Saturday, 25 August 2012

Silent Hill: Downpour - First Impressions/Warning

To say I'm a bit of a fan of Silent Hill would be like saying that Charlie Sheen is somewhat keen on cocaine and losing money. At least 3 of the games would go into my top 10 of all time and I could spend hours discussing the symbolism of Mary's outfits or Heather's secret guardian monster. Anyone? PLEASE!? And yet thankfully I'm not one of those weaboo hipster "Only Nihon no Silent Hillz r good" fuckheads. I've managed to enjoy most of the Western developed Silent Hill games, Shattered Memories in particular is spectacular with a story far greater than any that ever involved an evil cult. So it's not prejudice that fuels my refusal to continue to play Silent Hill: Downpour. No, it's more the fact that what I've seen so far is plaintively terrible.

The game starts with a scripted action sequence in which you, a prisoner whose parents named him Murphy Pendleton and as such almost definitely hated him from birth, murder a fat man in a shower. Sounds fun, I know, but right from the get-go I had several problems with this part. First of all, this section acts as something of a tutorial, complete with on-screen pop-ups giving you masses of instructions. Practical yes, but horribly detrimental to immersion. You see, when you boot up Silent Hill 2, there are no control charts clogging up the screen, or tutorials mandating that you use each attack 3 times to show the game you've understood it like it's your fucking nursery teacher showing you how to match shapes. It almost feels like you're actually involved and that you're maybe not playing a video game. In Downpour, it's painfully obvious that this a videogame, and not in an ironic, postmodern way like Metal Gear Solid 2 or something. This is something I've noticed in all of the Western Silent Hill games, and it takes you right out of the moment, every time. Maybe it's just indicative of the times; studios can't imagine modern casual gaming "I need something to blow up before I can get an erection" bellends tolerating having to maybe read an instruction manual for 5 minutes, which is fine in a lot of games but for a game so dependent on immersion as Silent Hill (should) be it's a poor design choice, to say the least.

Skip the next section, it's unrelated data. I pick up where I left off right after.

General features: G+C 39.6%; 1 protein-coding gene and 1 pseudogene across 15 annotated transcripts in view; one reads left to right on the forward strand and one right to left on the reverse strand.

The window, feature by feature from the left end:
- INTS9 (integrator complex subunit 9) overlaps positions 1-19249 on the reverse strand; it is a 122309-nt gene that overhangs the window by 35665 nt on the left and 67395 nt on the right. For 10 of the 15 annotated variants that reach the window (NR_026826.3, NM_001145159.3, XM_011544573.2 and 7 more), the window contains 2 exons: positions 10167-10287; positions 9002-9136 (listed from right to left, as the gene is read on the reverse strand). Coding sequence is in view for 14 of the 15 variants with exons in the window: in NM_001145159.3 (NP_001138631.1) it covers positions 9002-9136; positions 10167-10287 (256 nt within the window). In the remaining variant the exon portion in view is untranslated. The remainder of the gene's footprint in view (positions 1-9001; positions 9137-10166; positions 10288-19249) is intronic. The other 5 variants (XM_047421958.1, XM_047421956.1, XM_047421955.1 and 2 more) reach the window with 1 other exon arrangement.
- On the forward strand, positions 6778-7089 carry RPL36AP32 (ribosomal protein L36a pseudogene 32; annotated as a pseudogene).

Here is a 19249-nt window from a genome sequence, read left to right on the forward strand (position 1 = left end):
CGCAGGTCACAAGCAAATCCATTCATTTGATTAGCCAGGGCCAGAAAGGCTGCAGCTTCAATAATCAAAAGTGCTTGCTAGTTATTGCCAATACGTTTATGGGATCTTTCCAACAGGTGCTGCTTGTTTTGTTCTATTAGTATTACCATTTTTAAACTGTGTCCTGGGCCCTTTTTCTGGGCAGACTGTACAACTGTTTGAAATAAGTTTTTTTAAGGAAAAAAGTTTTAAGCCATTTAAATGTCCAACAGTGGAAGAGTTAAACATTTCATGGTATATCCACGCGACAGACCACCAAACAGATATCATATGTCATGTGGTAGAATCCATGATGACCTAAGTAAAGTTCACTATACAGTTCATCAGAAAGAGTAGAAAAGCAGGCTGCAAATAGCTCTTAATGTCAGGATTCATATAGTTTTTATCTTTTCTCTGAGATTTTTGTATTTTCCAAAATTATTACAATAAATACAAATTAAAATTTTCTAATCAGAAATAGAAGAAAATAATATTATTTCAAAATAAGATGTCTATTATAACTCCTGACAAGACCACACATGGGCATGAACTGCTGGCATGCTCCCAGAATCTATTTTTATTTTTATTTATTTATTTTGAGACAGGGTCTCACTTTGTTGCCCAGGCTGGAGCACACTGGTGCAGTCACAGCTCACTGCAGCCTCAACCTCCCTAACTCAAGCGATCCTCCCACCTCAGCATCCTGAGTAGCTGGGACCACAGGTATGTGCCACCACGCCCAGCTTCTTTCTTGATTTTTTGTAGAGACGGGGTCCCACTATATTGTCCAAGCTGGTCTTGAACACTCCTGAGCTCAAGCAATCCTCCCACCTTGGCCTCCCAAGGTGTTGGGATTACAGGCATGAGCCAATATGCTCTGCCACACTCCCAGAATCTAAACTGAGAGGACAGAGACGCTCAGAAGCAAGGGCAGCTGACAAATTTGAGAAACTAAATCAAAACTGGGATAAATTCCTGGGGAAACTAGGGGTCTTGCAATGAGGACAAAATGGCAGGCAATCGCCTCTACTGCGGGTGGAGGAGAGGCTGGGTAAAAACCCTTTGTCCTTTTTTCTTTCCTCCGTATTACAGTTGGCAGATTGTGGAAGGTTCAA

Another glaring problem with this section is the fact that it shows you the murder outright. On my English course, when writing stories we were taught to "show, not tell," and of course Downpour breaks even the most basic of writing guidelines by telling and not showing. This is another sign of the times; in the past, when the writer wanted the audience to know that a murder took place, Mary's murder in SH2 for example, they built up a steady stream of clues and symbolism, culminating in some grainy black and white footage that you couldn't even be sure showed anything of significance. Downpour doesn't trust you to understand such complex symbolism and as such has you performing the murder in a well-lit room as the first fucking level. Hooray for subtelty! I suppose it might be necessary for the story to know this took place but I spent a good hour or 2 pissing around in caverns and hotel rooms, leaving a few diary entries or video clips to build up even the slightest sense of intrigue wouldn't have gone a miss here, guys! Of course, it's revealed to be a dream but I'm assured this did actually happen. I think, I didn't care enough about the story to do much research that didn't involve Wikipedia.